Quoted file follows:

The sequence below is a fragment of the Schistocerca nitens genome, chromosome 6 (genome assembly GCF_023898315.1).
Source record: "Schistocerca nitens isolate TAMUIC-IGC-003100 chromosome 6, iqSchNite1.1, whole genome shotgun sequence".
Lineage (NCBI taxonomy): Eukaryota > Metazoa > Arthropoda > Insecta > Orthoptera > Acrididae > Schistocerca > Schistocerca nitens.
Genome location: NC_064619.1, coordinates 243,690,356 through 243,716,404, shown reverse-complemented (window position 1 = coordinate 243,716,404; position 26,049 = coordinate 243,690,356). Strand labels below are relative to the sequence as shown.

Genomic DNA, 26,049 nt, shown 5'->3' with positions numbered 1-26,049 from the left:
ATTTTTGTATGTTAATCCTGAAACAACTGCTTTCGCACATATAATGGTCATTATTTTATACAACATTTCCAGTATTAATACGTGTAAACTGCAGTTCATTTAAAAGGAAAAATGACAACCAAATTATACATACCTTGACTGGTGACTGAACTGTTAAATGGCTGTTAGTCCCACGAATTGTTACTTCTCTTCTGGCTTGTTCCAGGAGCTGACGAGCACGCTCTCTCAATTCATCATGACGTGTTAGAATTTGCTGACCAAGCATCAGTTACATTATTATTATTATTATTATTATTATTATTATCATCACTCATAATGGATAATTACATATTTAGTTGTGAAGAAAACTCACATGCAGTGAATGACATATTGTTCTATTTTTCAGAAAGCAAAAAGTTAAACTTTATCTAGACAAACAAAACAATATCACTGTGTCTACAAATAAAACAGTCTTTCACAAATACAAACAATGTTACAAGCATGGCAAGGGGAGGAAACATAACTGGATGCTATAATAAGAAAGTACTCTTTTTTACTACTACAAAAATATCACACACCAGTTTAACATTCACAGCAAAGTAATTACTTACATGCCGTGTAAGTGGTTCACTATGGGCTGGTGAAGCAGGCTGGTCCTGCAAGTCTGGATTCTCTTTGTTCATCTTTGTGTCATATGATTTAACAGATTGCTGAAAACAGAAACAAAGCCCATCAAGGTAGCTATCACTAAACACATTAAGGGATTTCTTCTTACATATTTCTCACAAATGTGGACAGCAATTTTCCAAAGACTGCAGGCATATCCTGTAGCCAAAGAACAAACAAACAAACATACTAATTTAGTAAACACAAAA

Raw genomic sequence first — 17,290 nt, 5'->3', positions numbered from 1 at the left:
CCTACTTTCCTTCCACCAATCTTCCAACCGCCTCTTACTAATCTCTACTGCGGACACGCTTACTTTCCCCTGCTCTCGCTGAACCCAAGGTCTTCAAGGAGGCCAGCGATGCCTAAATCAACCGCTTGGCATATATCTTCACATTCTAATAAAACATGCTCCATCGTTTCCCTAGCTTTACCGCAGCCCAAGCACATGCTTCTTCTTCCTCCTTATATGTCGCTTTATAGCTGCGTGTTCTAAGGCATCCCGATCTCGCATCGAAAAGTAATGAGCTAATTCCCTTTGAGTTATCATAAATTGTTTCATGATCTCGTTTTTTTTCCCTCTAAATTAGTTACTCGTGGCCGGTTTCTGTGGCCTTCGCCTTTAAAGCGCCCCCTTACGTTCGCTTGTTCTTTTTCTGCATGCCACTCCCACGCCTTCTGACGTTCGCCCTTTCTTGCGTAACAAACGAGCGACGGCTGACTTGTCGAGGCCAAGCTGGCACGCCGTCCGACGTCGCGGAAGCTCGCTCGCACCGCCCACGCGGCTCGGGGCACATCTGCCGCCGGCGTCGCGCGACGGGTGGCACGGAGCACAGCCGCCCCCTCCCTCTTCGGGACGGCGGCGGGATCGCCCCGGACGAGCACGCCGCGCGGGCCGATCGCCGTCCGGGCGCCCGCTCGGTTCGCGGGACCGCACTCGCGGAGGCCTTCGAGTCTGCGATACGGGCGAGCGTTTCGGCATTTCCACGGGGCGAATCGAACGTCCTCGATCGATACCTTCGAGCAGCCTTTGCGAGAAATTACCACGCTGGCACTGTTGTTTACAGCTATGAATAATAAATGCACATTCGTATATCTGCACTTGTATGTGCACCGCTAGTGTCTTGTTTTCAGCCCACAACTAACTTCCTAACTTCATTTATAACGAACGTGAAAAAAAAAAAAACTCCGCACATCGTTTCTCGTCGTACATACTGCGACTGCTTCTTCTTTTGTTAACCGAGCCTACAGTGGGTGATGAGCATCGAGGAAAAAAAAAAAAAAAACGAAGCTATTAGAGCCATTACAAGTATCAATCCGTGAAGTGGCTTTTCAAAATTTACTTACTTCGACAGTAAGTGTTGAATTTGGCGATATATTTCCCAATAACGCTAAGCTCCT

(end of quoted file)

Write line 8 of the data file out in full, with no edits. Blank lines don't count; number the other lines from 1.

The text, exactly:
CCTACTTTCCTTCCACCAATCTTCCAACCGCCTCTTACTAATCTCTACTGCGGACACGCTTACTTTCCCCTGCTCTCGCTGAACCCAAGGTCTTCAAGGAGGCCAGCGATGCCTAAATCAACCGCTTGGCATATATCTTCACATTCTAATAAAACATGCTCCATCGTTTCCCTAGCTTTACCGCAGCCCAAGCACATGCTTCTTCTTCCTCCTTATATGTCGCTTTATAGCTGCGTGTTCTAAGGCATCCCGATCTCGCATCGAAAAGTAATGAGCTAATTCCCTTTGAGTTATCATAAATTGTTTCATGATCTCGTTTTTTTTCCCTCTAAATTAGTTACTCGTGGCCGGTTTCTGTGGCCTTCGCCTTTAAAGCGCCCCCTTACGTTCGCTTGTTCTTTTTCTGCATGCCACTCCCACGCCTTCTGACGTTCGCCCTTTCTTGCGTAACAAACGAGCGACGGCTGACTTGTCGAGGCCAAGCTGGCACGCCGTCCGACGTCGCGGAAGCTCGCTCGCACCGCCCACGCGGCTCGGGGCACATCTGCCGCCGGCGTCGCGCGACGGGTGGCACGGAGCACAGCCGCCCCCTCCCTCTTCGGGACGGCGGCGGGATCGCCCCGGACGAGCACGCCGCGCGGGCCGATCGCCGTCCGGGCGCCCGCTCGGTTCGCGGGACCGCACTCGCGGAGGCCTTCGAGTCTGCGATACGGGCGAGCGTTTCGGCATTTCCACGGGGCGAATCGAACGTCCTCGATCGATACCTTCGAGCAGCCTTTGCGAGAAATTACCACGCTGGCACTGTTGTTTACAGCTATGAATAATAAATGCACATTCGTATATCTGCACTTGTATGTGCACCGCTAGTGTCTTGTTTTCAGCCCACAACTAACTTCCTAACTTCATTTATAACGAACGTGAAAAAAAAAAAAACTCCGCACATCGTTTCTCGTCGTACATACTGCGACTGCTTCTTCTTTTGTTAACCGAGCCTACAGTGGGTGATGAGCATCGAGGAAAAAAAAAAAAAAAACGAAGCTATTAGAGCCATTACAAGTATCAATCCGTGAAGTGGCTTTTCAAAATTTACTTACTTCGACAGTAAGTGTTGAATTTGGCGATATATTTCCCAATAACGCTAAGCTCCT